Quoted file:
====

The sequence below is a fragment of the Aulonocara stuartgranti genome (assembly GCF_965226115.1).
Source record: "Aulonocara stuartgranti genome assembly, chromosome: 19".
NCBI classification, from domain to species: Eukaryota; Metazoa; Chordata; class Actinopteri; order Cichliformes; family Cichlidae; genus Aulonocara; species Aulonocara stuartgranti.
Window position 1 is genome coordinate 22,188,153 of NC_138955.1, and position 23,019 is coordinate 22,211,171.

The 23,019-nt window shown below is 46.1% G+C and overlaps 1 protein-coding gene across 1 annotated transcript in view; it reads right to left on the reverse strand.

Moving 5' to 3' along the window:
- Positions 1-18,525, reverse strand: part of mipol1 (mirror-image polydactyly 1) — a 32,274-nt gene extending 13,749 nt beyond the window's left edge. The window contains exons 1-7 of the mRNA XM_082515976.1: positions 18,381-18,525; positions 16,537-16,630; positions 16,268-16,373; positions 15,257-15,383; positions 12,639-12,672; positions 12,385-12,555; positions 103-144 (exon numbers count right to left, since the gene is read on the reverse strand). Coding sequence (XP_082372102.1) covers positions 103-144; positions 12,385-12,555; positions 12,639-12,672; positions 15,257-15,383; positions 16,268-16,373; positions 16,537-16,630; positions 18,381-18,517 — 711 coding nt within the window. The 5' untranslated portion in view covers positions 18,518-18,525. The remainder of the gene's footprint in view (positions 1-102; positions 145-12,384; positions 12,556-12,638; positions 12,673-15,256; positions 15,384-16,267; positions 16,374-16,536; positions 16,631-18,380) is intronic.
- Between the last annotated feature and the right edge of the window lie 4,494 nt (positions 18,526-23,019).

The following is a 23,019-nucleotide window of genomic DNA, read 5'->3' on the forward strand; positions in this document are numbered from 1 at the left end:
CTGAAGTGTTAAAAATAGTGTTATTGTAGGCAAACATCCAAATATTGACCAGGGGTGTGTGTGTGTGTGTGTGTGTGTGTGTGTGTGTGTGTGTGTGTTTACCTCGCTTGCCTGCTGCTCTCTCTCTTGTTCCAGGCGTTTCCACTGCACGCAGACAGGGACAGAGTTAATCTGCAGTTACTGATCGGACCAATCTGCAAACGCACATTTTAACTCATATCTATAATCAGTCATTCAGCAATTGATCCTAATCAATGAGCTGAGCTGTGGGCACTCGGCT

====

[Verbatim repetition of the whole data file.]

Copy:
The sequence below is a fragment of the Aulonocara stuartgranti genome (assembly GCF_965226115.1).
Source record: "Aulonocara stuartgranti genome assembly, chromosome: 19".
NCBI classification, from domain to species: Eukaryota; Metazoa; Chordata; class Actinopteri; order Cichliformes; family Cichlidae; genus Aulonocara; species Aulonocara stuartgranti.
Window position 1 is genome coordinate 22,188,153 of NC_138955.1, and position 23,019 is coordinate 22,211,171.

The 23,019-nt window shown below is 46.1% G+C and overlaps 1 protein-coding gene across 1 annotated transcript in view; it reads right to left on the reverse strand.

Moving 5' to 3' along the window:
- Positions 1-18,525, reverse strand: part of mipol1 (mirror-image polydactyly 1) — a 32,274-nt gene extending 13,749 nt beyond the window's left edge. The window contains exons 1-7 of the mRNA XM_082515976.1: positions 18,381-18,525; positions 16,537-16,630; positions 16,268-16,373; positions 15,257-15,383; positions 12,639-12,672; positions 12,385-12,555; positions 103-144 (exon numbers count right to left, since the gene is read on the reverse strand). Coding sequence (XP_082372102.1) covers positions 103-144; positions 12,385-12,555; positions 12,639-12,672; positions 15,257-15,383; positions 16,268-16,373; positions 16,537-16,630; positions 18,381-18,517 — 711 coding nt within the window. The 5' untranslated portion in view covers positions 18,518-18,525. The remainder of the gene's footprint in view (positions 1-102; positions 145-12,384; positions 12,556-12,638; positions 12,673-15,256; positions 15,384-16,267; positions 16,374-16,536; positions 16,631-18,380) is intronic.
- Between the last annotated feature and the right edge of the window lie 4,494 nt (positions 18,526-23,019).

The following is a 23,019-nucleotide window of genomic DNA, read 5'->3' on the forward strand; positions in this document are numbered from 1 at the left end:
CTGAAGTGTTAAAAATAGTGTTATTGTAGGCAAACATCCAAATATTGACCAGGGGTGTGTGTGTGTGTGTGTGTGTGTGTGTGTGTGTGTGTGTGTGTTTACCTCGCTTGCCTGCTGCTCTCTCTCTTGTTCCAGGCGTTTCCACTGCACGCAGACAGGGACAGAGTTAATCTGCAGTTACTGATCGGACCAATCTGCAAACGCACATTTTAACTCATATCTATAATCAGTCATTCAGCAATTGATCCTAATCAATGAGCTGAGCTGTGGGCACTCGGCT